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Prognostic value of hypersensitivity reactions on epidural steroid injection outcomes: a phenotypic signature? A prospective cohort study
  1. Steven Cohen1,2,
  2. Tina Doshi1,
  3. Timothy Dawson3,
  4. Anita Gupta4,
  5. Shravani Durbhakula1,
  6. Octav C Constantinescu5,
  7. Michael Jacobs6,
  8. Aubrey V Verdun2,
  9. Mariam Salisu7,
  10. Scott R Griffith2 and
  11. Connie Kurihara2
  1. 1 Department of Anesthesiology, Pain Medicine Division, Johns Hopkins School of Medicine, Baltimore, Maryland, USA
  2. 2 Department of Anesthesiology, Walter Reed National Military Medical Center, Bethesda, Maryland, USA
  3. 3 Pain Medicine, VA Puget Sound Health Care System, Seattle, Washington, USA
  4. 4 Department of Anesthesiology, Drexel University, Philadelphia, Pennsylvania, USA
  5. 5 Anesthesia Service, Dept of Anesthesiology, Landstuhl Regional Medical Center, Landstuhl, Germany
  6. 6 Department of Physical Medicine and Rehabilitation, Walter Reed National Military Medical Center, Bethesda, Maryland, USA
  7. 7 Department of Anesthesiology, Johns Hopkins Hospital and Health System, Baltimore, Maryland, USA
  1. Correspondence to Dr Steven Cohen, Anesthesiology, Pain Medicine Division, Johns Hopkins School of Medicine, Baltimore, USA; scohen40{at}


Background Studies have found that diffuse pain, indicative of central sensitization, portends poor interventional outcomes. Multiple chemical sensitivities are associated with signs of central sensitization. We sought to prospectively determine whether hypersensitivity reactions (HR) were associated with epidural steroid injection (ESI) outcomes.

Methods HR were classified as immune-related or non-immune-related and categorized by number (0=low, 1 or 2=intermediate, ≥3=high). The primary outcome measure was mean reduction in average leg pain score 1 month post-procedure. A positive outcome was defined as a two-point or greater decrease in average leg pain accompanied by satisfaction 1 month post-procedure.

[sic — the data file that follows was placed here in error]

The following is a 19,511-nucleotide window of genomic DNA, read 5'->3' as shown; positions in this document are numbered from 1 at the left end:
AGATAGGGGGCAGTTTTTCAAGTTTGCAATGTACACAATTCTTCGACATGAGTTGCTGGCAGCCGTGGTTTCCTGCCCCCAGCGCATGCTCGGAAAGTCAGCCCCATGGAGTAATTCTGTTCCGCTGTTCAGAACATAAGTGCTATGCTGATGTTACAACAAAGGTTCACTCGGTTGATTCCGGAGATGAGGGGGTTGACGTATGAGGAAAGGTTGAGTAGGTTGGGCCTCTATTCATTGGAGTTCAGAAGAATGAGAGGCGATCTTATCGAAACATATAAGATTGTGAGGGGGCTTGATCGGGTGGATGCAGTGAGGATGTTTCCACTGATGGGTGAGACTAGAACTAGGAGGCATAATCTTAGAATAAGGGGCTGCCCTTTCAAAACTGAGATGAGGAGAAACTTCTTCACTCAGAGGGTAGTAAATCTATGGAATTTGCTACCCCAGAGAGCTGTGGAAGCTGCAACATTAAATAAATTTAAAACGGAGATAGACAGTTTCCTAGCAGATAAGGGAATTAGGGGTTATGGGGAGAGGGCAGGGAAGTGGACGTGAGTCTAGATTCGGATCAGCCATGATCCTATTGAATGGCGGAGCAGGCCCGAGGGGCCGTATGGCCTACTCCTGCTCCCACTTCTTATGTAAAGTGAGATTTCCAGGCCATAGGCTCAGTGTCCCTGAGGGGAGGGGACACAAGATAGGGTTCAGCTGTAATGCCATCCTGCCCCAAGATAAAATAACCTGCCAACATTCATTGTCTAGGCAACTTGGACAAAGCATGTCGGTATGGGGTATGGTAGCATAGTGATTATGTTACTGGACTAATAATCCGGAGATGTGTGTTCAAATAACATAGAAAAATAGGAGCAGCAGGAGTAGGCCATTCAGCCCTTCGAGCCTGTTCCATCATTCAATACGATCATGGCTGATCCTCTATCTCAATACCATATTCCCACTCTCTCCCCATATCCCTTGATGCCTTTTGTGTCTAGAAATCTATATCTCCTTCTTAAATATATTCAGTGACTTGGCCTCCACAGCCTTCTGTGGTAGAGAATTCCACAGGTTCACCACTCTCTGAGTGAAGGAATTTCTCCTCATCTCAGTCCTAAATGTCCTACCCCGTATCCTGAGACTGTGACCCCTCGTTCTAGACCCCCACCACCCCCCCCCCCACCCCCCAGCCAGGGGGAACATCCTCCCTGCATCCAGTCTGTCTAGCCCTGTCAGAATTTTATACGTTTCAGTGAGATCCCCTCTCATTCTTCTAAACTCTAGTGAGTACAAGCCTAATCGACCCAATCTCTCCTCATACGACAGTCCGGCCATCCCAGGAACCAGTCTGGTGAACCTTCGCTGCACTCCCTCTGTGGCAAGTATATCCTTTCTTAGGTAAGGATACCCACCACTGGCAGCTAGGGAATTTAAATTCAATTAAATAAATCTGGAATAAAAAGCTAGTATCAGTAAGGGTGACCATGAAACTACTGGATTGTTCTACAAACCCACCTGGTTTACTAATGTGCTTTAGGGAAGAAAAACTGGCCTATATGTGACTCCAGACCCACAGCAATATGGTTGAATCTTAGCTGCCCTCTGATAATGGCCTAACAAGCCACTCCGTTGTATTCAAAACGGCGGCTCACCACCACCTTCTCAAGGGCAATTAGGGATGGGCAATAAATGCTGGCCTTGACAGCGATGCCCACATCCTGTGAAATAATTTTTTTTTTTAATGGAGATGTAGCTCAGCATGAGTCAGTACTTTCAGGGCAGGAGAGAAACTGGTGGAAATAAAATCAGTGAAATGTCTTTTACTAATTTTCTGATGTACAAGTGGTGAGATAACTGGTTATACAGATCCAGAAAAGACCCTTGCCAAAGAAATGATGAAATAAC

Results The mean number of immune-mediated and non-immune-mediated HR were 0.6±1.2 and 0.8±1.4, respectively. Individuals in the high (n=24) total HR group had a mean reduction in average leg pain of 0.1±2.7, compared with those in the low (n=61; 1.8±2.1, p=0.025) and intermediate groups (n=52; 1.6±3.1, p=0.060). For back pain and categorical successful outcome, those with fewer HR experienced greater benefit. There were no differences in outcomes when patients were stratified by immune-related HR. Among participants in the low, intermediate and high non-immune-mediated HR groups, the mean reductions in average leg pain scores were 1.7±2.5, 1.6±3.0, and −0.2±2.3, respectively (p = 0.002). 51%, 35%, and 12% of people with low, intermediate and high numbers of non-immune-mediated HR experienced a positive categorical outcome, respectively (p=0.007).

Conclusions Non-immune-related HR were inversely correlated with some ESI outcome measures.

  • neuraxial blocks: epidural
  • interventional pain management
  • spinal/epidural injection
  • chronic pain: back pain
  • chronic pain: central pain syndromes, fibromyalgia
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  • Contributors SPC contributed to the concept design. TLD contributed to the statistical analysis. SPC, TCD, SD, AJV, SRG, MS and CK contributed to the data collection. SPC and CK did the planning. SPC, TCD, AG, OCC, MBJ and CK contributed to the administrative requirements. SPC, TCD, AG, OCC, MBJ, SD, AJV, SRG, MS and CK were responsible for the patient enrolment and treatment. TCD, AG, OCC, MBJ, SD, AJV, SRG, MS and CK contributed to the critical review of manuscript. SPC and TLD contributed to the interpretation of data. SPC, TLD and TCD drafted the tables and figures. SPC and TLD drafted the manuscript.

  • Funding Funded in part by a grant from the Centers for Rehabilitation Sciences Research, US Department of Defense.

  • Competing interests SPC serves as a consultant to Semnur Pharmaceuticals, which is developing a steroid approved by the US FDA for epidural administration.

  • Patient consent for publication Not required.

  • Provenance and peer review Not commissioned; externally peer reviewed.

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